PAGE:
But here’s the thing: stress fractures are also arguably the easiest of the overuse injuries to prevent from happening, or at least prevent from worsening once they start. They are thoughtful little devils, in that they give you warning signs as they gently create microcracks in the bone, one painful step at a time. Should you choose to ignore the progressing microcracks, they will get crankier day by day, eventually making it painful for you to walk. Should you choose to really blow them off, you can run yourself into a full bone fracture – bringing with it night pain, throbbing and swelling at rest, and usually some time non-weight bearing (in a cast for the lower limb, crutches for the hip and femur, typically 6-12 weeks IF you eat well during recovery, longer if not).

So while health professionals and researchers are spending oodles of money researching how to best prevent and treat these debilitating injuries, I’m going to talk about the elephant in the room. The fact that most of these stress fractures wouldn’t eventuate, if the athlete made the choice to stop the aggravating activity when it first surfaced its head. A newly formed stress reaction (the stage before a stress fracture) will heal with just a couple of weeks off running – you can usually keep walking and doing all other exercise. Seems simple – just stop running, or dancing. Have a week off.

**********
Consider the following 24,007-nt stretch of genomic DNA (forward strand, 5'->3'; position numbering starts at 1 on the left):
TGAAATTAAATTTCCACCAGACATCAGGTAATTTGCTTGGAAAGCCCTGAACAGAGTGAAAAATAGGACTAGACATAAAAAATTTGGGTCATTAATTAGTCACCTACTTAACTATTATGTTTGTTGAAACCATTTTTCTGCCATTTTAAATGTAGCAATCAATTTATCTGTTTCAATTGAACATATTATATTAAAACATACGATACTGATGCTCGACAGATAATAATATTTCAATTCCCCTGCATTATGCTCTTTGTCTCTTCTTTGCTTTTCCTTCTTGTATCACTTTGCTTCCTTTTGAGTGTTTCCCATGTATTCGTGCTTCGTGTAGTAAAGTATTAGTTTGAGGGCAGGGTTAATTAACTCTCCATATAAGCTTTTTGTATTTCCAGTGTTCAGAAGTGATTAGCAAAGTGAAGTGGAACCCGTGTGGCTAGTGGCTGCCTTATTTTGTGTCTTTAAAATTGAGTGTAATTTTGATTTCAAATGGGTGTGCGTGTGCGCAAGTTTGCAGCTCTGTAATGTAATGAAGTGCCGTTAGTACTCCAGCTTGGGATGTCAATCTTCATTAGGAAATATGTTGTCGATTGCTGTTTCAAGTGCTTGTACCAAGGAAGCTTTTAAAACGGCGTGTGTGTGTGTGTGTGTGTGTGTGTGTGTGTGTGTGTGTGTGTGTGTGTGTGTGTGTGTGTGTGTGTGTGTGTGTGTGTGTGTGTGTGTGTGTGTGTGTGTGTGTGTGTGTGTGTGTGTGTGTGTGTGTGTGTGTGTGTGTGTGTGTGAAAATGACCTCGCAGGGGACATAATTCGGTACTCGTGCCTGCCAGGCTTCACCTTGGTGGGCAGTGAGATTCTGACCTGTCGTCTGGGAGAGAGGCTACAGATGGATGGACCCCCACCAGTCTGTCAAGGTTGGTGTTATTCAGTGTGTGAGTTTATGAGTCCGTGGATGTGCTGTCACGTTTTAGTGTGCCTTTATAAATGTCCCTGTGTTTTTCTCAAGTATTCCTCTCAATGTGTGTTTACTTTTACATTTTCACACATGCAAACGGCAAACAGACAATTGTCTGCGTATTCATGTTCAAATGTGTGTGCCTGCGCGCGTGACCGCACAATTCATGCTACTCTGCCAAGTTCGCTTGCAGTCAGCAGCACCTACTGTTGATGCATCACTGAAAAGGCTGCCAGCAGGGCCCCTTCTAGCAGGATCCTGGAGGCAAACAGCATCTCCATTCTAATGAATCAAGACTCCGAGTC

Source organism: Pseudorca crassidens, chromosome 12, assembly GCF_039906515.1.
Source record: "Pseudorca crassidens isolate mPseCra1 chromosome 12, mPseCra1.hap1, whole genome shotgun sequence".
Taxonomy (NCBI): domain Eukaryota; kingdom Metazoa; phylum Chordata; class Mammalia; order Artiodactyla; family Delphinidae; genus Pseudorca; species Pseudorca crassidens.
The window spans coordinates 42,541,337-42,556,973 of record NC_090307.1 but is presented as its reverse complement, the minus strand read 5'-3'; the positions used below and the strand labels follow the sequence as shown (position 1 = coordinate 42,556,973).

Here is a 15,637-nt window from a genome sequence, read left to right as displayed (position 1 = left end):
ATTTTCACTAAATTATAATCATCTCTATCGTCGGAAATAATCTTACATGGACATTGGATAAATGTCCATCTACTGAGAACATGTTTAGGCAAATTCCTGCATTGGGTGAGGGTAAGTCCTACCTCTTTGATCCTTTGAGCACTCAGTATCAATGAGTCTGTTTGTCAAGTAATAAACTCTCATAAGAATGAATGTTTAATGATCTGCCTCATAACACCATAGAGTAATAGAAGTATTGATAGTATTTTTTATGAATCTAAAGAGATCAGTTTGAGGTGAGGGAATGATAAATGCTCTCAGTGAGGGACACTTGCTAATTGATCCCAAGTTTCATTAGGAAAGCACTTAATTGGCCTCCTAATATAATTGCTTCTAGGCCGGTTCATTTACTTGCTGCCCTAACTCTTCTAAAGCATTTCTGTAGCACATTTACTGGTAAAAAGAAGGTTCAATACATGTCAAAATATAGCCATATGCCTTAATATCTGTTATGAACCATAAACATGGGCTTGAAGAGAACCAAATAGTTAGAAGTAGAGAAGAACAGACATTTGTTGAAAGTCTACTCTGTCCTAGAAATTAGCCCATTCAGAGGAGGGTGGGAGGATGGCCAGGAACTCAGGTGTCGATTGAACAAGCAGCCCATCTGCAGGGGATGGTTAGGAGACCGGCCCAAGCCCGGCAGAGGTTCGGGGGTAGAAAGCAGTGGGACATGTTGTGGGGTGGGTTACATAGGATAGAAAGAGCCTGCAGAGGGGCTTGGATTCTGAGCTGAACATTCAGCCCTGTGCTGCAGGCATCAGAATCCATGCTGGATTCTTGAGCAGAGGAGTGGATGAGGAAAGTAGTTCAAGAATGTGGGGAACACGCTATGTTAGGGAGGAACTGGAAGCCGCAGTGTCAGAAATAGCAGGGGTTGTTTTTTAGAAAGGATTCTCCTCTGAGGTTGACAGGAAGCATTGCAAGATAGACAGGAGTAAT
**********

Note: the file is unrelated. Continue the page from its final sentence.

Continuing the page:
Only it’s not that simple, because you can’t. You have a voice in your head that wants you to push through the pain, because if you stop running, you’ll get fat and lose everything you’ve been working for. You try to argue with the voice, reasoning that a week off now is far better than 8 weeks in a cast if you keep running…..but you can’t. Simply put: the pain from ignoring/fighting the voice in your head is worse than the pain of the stress fracture. Far worse. And that is something that only someone who has been through an ED would understand; certainly your doctor or physio is unlikely to get it. “You have such a high pain threshold”, they say. Oh if only they could walk a day in your shoes! Physical pain is a mere annoyance; mental pain on the other hand is nothing short of crippling. And it never stops. Like a repetitious steak knife to the brain.